Groups on both sides of the coal-terminal debate weighed in on the corps’ announcement today that it was halting its review of the Oregon project.
Here’s the full statement from Power Past Coal:
PORTLAND, Ore. – Today the U.S. Army Corps of Engineers announced that it will stop all permitting for Ambre Energy’s floundering Morrow Pacific coal export project along the Columbia River. Ambre needs Army Corps permits for an industrial coal dock in order to build and operate its proposed export terminal near Boardman, Ore.
The federal agency’s decision to stop all permit reviews, including a highly anticipated Environmental Assessment, comes on the heels of Oregon’s August 18th decision to deny a critical state lands permit for Ambre’s proposed coal dock. Ambre Energy would use the terminal to ship over 8 million tons of coal annually along the Columbia River and through the Columbia River Gorge National Scenic Area.
In response, Brett VandenHeuvel of the Power Past Coal coalition released this statement:
“Ambre’s coal export proposal is dead in the water. Without federal and state permits, Ambre cannot start exporting U.S. coal on uncovered coal trains that would pollute land and water along the Columbia River.
Today is a good day for Northwest communities, but we aren’t finished yet. Even as domestic and global coal demand falls, coal companies will push their financially shaky projects in Washington State, Gulf states, and abroad to Canada and Mexico. But events in Oregon show that communities do not want coal, period. Together, we will continue to fight Ambre Energy and other coal companies like Ambre’s subsidiary, Millennium Bulk Terminals, which wants to force a coal export facility into Longview. Wherever coal companies try to push their product, communities will lead the charge against their special interests in order to protect our health, safety, economies and natural resources.”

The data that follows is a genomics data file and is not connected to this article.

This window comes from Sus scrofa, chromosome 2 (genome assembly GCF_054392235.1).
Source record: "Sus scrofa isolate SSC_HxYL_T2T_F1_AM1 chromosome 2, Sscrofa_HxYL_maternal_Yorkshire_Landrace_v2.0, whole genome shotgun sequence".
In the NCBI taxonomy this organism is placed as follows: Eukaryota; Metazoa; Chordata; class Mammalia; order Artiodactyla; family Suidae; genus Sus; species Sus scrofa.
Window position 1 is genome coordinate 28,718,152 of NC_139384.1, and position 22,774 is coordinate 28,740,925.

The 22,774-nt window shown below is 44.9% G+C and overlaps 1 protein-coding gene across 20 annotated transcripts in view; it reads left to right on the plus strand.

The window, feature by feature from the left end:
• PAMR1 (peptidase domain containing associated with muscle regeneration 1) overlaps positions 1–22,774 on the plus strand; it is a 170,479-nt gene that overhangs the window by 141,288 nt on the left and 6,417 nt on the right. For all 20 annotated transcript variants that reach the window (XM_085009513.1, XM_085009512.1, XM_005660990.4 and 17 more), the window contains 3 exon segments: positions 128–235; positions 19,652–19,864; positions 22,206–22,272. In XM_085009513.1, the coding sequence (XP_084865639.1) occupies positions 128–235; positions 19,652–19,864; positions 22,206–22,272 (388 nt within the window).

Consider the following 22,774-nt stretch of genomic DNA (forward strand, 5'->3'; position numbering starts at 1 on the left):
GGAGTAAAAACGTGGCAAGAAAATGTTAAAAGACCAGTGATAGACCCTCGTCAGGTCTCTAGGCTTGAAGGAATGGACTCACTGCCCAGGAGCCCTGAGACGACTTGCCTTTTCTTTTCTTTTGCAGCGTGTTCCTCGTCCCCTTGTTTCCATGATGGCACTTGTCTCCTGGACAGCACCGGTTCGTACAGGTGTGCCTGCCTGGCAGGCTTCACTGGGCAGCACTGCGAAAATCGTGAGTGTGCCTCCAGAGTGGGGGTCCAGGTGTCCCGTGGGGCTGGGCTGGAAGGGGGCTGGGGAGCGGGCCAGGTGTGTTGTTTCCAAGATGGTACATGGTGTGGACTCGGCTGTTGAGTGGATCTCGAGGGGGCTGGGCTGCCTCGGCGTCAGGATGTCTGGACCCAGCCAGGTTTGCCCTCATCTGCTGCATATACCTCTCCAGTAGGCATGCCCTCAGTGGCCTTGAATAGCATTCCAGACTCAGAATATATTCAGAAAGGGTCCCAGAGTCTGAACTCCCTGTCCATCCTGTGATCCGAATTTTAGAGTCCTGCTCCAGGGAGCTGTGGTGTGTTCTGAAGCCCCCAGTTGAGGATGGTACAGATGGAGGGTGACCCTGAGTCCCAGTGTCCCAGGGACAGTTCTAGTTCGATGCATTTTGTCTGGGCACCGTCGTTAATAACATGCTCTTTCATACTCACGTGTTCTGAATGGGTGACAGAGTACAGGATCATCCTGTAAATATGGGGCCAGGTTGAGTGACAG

Alliance for Northwest Jobs and Exports, which advocates for Pacific Northwest coal terminals, provided this statement:
“All three proposed NW coal export terminals have been designed to meet or surpass the region’s high standards for environmental stewardship. The recent approvals of a two-year environmental assessment in British Columbia demonstrates that commodity terminals serving coal meet the high environmental standards our region expects. With Canadian and California ports expanding, Oregon and Washington risk missing out on the new jobs and investment these facilities would provide, and the benefits that investment brings to all trade-related industries.”
Finally, Liz Fuller, spokeswoman for Oregon project proponent Ambre Energy, gave this response:
Today the Corps announced that the Morrow Pacific Section 10 permit is on hold, pending the outcome of the Oregon Department of State Lands appeal. The permitting process will resume when DSL renews the permitting process.
The Corps has never encountered a denial of a DSL permit. Already, the decision by DSL is setting precedent within the permitting process.
Our focus is on the DSL appeal process where we will prove as we have before that the project meets Oregon’s environmental standards.
DSL’s permitting decision is now setting precedent within the federal permitting process. Ambre Energy worked with the Corps to arrive at this decision.
— John Thomas, VP Legal